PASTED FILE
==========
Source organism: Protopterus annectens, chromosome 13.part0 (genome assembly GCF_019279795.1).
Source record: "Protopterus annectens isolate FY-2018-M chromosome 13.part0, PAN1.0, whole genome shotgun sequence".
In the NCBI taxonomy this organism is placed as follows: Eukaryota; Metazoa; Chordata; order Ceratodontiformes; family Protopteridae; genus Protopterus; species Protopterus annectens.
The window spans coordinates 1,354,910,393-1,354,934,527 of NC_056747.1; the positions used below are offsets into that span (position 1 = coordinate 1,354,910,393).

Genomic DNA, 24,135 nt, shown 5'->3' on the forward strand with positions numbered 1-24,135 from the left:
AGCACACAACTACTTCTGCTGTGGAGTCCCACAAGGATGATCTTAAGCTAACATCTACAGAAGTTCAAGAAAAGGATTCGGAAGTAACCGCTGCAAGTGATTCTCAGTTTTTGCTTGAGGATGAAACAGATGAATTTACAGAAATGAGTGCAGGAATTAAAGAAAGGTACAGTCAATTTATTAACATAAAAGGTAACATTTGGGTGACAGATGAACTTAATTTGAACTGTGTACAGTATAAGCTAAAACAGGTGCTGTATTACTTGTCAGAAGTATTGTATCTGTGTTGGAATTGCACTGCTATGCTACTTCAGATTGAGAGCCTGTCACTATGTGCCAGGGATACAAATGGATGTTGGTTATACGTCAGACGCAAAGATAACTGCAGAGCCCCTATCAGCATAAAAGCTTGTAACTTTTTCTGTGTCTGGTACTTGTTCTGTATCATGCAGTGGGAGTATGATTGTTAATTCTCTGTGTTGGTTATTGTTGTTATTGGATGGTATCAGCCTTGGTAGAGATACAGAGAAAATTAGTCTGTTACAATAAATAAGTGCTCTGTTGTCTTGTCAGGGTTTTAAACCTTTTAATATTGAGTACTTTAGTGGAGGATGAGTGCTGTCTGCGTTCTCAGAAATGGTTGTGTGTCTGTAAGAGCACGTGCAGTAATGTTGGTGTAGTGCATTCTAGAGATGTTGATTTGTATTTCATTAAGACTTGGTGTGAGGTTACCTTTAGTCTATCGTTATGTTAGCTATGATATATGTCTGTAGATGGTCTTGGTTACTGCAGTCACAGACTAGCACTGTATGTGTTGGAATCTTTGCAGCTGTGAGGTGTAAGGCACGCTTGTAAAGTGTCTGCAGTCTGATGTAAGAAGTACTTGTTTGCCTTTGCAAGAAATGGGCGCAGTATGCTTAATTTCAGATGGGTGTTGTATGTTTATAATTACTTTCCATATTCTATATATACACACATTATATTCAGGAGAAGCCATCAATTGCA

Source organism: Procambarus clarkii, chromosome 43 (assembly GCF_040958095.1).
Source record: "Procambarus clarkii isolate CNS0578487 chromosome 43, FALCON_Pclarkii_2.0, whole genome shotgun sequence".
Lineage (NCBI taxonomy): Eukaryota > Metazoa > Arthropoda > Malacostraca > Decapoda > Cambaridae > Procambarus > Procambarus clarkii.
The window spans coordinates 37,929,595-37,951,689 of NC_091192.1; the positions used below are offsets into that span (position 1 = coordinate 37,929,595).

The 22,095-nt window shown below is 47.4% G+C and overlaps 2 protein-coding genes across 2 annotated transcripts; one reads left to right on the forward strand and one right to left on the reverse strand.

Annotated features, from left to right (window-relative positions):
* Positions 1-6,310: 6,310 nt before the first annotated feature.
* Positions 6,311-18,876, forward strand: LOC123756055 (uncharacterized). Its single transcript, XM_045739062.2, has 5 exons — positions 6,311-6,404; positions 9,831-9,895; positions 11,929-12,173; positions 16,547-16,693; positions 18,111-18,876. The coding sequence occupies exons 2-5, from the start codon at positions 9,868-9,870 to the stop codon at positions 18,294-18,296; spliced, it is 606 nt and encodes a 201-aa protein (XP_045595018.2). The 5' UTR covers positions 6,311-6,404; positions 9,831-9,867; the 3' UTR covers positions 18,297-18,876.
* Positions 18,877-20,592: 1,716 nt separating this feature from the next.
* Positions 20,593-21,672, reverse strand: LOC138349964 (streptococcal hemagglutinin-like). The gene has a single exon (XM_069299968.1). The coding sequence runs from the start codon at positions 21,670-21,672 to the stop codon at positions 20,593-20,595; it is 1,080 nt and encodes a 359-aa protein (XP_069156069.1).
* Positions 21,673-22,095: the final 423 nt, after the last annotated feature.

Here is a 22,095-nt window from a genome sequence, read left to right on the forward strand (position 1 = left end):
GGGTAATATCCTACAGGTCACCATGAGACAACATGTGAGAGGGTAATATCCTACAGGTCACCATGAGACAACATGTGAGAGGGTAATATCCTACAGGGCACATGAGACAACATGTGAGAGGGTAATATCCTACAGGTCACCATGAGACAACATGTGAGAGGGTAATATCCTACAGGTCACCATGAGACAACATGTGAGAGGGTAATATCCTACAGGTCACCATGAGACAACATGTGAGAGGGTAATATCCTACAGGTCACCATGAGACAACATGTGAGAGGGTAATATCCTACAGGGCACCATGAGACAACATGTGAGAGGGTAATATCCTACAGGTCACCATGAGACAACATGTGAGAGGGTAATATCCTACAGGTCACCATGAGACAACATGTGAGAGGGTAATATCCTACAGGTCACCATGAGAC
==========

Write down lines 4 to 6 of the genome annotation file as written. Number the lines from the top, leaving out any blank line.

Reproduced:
The window spans coordinates 1,354,910,393-1,354,934,527 of NC_056747.1; the positions used below are offsets into that span (position 1 = coordinate 1,354,910,393).

Genomic DNA, 24,135 nt, shown 5'->3' on the forward strand with positions numbered 1-24,135 from the left:
AGCACACAACTACTTCTGCTGTGGAGTCCCACAAGGATGATCTTAAGCTAACATCTACAGAAGTTCAAGAAAAGGATTCGGAAGTAACCGCTGCAAGTGATTCTCAGTTTTTGCTTGAGGATGAAACAGATGAATTTACAGAAATGAGTGCAGGAATTAAAGAAAGGTACAGTCAATTTATTAACATAAAAGGTAACATTTGGGTGACAGATGAACTTAATTTGAACTGTGTACAGTATAAGCTAAAACAGGTGCTGTATTACTTGTCAGAAGTATTGTATCTGTGTTGGAATTGCACTGCTATGCTACTTCAGATTGAGAGCCTGTCACTATGTGCCAGGGATACAAATGGATGTTGGTTATACGTCAGACGCAAAGATAACTGCAGAGCCCCTATCAGCATAAAAGCTTGTAACTTTTTCTGTGTCTGGTACTTGTTCTGTATCATGCAGTGGGAGTATGATTGTTAATTCTCTGTGTTGGTTATTGTTGTTATTGGATGGTATCAGCCTTGGTAGAGATACAGAGAAAATTAGTCTGTTACAATAAATAAGTGCTCTGTTGTCTTGTCAGGGTTTTAAACCTTTTAATATTGAGTACTTTAGTGGAGGATGAGTGCTGTCTGCGTTCTCAGAAATGGTTGTGTGTCTGTAAGAGCACGTGCAGTAATGTTGGTGTAGTGCATTCTAGAGATGTTGATTTGTATTTCATTAAGACTTGGTGTGAGGTTACCTTTAGTCTATCGTTATGTTAGCTATGATATATGTCTGTAGATGGTCTTGGTTACTGCAGTCACAGACTAGCACTGTATGTGTTGGAATCTTTGCAGCTGTGAGGTGTAAGGCACGCTTGTAAAGTGTCTGCAGTCTGATGTAAGAAGTACTTGTTTGCCTTTGCAAGAAATGGGCGCAGTATGCTTAATTTCAGATGGGTGTTGTATGTTTATAATTACTTTCCATATTCTATATATACACACATTATATTCAGGAGAAGCCATCAATTGCA